How do you get started in fitness? Setting yourself up for success is just that- setting up. It isn’t the action of starting.
The next best practice from animal trainers we will discuss helps get us started. Behavior Momentum.
When teaching an animal a new behavior, the trainer starts with the smallest, simplest, easiest step possible. If a trainer wanted to teach a dolphin to jump out of the water (called a bow or breach), they start by getting the dolphin to touch a target pole. Then, with the dolphin continuing to follow the target, the trainer can raise the target higher and higher until the dolphin needs to get some momentum in order to jump out of the water to touch the target.
When we created our step-by-step plan for developing healthy habits, we started small as well. But how do you move forward from just GOING to the gym to DOING something at the gym? Part of it is just pushing forward. 3, 2, 1- GO! From there, behavior momentum will help out tremendously.
Behavior momentum is seeing your success at the smaller, easily achieved steps, and gaining confidence to move forward. It’s like, your brain realizes how easy it is to do this one thing, so why not try more?
Animals in Motion
These instances can be part of the training process, where the animal makes progress quickly after a slow start, because they experience success. Or it can be part of a training session, where the trainer asks for easy things to give the animal confidence before asking for the new behavior, or something more difficult.
Often, when I struggled with a complicated behavior with an animal, I resorted to behavior momentum to build on their success, and actually get them excited to do more. To get the beluga whales to get up onto the scale, I would start my session asking them only to target my hand. Then I’d bring my hand about five inches down the scale. Each success the belugas experienced made them excited. They got fish, praise, and rub downs. By the time my supervisor was ready to weigh them, rather than ask this seemingly impossible task of hauling themselves all the way onto the scale, I asked them to go just a little bit further than previously, which they gladly did.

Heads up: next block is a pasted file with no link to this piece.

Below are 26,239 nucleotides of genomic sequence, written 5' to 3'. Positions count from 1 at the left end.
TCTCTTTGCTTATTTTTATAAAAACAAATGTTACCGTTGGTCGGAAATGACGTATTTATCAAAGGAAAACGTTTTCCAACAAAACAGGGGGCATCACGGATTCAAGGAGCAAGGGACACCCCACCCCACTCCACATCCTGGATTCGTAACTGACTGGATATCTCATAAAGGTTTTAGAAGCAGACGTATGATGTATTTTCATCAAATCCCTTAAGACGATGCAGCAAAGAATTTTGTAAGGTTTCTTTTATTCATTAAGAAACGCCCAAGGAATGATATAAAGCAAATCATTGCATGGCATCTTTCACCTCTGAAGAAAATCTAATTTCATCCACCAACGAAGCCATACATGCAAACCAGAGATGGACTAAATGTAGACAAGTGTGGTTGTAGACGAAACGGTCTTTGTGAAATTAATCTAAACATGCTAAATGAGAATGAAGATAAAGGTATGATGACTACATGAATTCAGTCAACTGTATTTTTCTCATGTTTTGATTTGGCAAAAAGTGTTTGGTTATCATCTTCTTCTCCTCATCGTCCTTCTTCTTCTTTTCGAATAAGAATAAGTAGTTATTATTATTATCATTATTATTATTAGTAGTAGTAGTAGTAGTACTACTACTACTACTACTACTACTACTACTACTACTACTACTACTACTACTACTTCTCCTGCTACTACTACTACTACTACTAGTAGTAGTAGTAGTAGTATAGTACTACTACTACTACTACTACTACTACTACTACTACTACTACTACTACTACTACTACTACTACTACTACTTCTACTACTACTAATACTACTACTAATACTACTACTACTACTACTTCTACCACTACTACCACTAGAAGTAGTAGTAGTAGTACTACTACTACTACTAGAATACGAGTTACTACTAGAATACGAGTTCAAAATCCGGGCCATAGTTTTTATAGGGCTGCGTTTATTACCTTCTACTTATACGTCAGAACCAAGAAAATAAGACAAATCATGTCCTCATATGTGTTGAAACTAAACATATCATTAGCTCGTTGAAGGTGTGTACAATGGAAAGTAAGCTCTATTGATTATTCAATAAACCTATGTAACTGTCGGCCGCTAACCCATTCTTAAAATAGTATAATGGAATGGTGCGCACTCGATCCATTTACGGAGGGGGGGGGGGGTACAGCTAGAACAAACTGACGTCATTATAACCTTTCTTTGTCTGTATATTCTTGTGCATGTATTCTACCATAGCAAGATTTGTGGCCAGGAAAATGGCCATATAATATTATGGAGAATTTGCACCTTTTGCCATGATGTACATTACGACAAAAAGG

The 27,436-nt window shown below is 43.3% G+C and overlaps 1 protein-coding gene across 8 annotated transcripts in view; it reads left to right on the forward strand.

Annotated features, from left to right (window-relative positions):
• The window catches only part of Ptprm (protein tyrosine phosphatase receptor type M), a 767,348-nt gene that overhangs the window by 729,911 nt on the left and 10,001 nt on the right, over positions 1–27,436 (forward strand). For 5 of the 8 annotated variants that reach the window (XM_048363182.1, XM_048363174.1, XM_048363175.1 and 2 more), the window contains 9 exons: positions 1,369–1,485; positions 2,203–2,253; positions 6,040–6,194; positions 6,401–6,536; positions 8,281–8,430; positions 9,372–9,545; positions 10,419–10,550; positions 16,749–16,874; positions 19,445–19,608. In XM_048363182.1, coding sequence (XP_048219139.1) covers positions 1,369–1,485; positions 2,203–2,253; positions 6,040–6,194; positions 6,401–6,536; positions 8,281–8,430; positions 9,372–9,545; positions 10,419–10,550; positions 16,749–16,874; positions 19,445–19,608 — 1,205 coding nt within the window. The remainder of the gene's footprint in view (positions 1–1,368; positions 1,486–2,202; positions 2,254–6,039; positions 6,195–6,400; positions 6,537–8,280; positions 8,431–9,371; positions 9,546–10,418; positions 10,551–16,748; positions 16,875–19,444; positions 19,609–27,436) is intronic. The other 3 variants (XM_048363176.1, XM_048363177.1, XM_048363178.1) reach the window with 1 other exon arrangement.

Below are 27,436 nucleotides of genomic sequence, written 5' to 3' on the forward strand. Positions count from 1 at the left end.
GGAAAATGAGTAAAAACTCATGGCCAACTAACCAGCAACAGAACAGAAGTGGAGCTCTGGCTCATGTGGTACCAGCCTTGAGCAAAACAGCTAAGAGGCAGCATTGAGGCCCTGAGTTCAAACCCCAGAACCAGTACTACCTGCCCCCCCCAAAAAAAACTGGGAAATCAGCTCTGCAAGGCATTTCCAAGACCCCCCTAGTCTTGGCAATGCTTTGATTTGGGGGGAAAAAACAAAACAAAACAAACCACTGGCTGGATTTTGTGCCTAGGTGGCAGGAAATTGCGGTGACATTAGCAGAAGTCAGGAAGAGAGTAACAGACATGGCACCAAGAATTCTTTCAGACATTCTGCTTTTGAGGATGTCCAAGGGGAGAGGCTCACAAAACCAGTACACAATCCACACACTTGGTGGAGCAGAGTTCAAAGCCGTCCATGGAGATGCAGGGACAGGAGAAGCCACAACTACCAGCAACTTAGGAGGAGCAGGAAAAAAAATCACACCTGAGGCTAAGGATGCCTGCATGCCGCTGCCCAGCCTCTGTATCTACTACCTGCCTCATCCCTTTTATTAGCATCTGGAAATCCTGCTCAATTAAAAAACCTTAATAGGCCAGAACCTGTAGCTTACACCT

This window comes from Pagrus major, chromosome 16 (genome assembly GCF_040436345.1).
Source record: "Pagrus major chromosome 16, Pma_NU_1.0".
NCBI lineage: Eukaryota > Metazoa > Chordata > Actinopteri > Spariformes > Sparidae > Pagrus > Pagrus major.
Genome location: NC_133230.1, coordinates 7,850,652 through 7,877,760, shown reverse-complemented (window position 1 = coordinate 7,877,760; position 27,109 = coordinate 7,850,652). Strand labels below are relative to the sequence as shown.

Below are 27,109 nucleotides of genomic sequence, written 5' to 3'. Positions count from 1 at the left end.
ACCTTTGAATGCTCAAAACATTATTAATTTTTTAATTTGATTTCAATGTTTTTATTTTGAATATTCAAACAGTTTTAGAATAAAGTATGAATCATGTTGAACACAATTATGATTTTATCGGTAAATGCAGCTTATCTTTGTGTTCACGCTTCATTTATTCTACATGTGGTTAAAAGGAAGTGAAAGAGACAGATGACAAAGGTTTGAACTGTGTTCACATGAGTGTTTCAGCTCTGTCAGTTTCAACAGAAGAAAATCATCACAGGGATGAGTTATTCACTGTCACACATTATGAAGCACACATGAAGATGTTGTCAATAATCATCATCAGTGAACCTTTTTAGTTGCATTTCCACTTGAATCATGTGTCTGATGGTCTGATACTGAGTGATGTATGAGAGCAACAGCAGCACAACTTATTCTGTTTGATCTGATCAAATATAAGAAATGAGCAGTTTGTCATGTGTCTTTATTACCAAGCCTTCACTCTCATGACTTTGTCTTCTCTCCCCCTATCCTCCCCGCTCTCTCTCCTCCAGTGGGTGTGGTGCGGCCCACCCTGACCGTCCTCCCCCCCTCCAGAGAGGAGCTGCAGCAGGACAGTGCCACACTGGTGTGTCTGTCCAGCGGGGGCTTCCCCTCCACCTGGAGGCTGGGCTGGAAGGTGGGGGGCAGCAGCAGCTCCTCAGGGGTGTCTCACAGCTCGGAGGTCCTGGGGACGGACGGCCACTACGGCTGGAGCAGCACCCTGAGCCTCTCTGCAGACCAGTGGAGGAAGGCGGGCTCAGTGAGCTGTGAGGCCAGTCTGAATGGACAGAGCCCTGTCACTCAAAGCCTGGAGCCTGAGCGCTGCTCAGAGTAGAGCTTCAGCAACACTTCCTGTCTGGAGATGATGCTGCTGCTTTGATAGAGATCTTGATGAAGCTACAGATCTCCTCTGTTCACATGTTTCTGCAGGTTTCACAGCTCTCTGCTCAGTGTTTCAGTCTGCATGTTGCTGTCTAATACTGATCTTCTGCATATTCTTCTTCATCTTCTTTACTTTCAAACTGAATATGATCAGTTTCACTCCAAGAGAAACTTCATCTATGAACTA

I saw this behavior with other animals, too. Especially in the shows. Sometimes, just before a super high jump, I watched dolphins do a smaller bow along the side. It honestly seemed like they were gaining momentum to propel themselves as high as they could jump. Behavior momentum.
Success Breeds Success
In fitness, I see behavior momentum all the time with my students and clients. Patsy*, a regular participant in my classes, wanted to do a box jump. We started her off with a bumper plate (used for barbell movements, but is perfect for beginner jumpers). You could see on Pasty’s face she wasn’t even sure she could make THAT. But she tried, and cleared the edge of the bumper by several inches. “You want to go up?” I asked. Within one class period, Patsy progressed from stepping onto a box to jumping onto an only slightly lower box. Because she used the success of the previous attempts to propel her forward. That is the very essence of behavior momentum.
Nowadays, Patsy still uses behavior momentum when box jumps are included in the workout. She asks me to be her crutch for her first jump. Which I always happily oblige. Because it gives her the momentum to keep trying after she experiences the success with my help. Deep down, we both know she can do it, but using the behavior momentum principle is a positive way to push yourself a little further. It works for her, and that matters a lot.
Just One More
I don’t like the idea of “tricking” ourselves into working out, but there is something about behavior momentum which does seem a little devious to me. I don’t mean literally. What I mean is it’s actually remarkable how often I DON’T feel like working out, so I tell myself I’ll only take a 5 minute walk. But by minute 4, I am loving the cool weather, the scenery, or just the fresh air, and I keep going.
Or, I tell myself instead of driving to the library, which is literally just down the street (albeit, I have to cross a relatively busy road), I’ll walk. Here’s the thing. It’s only a 20 minute walk, but guess what? I end up walking back home, too (I mean, how else am I going to get home?). Or I go to the grocery store, which is another five minute walk.
It’s not so much “tricking” yourself, but allowing behavior momentum to help you out. I loved working with animals this way, and it’s a better way to get into the motion of fitness.
Try it out. See how much momentum you can use to propel your fitness forward.
*names changed to protect the “innocent”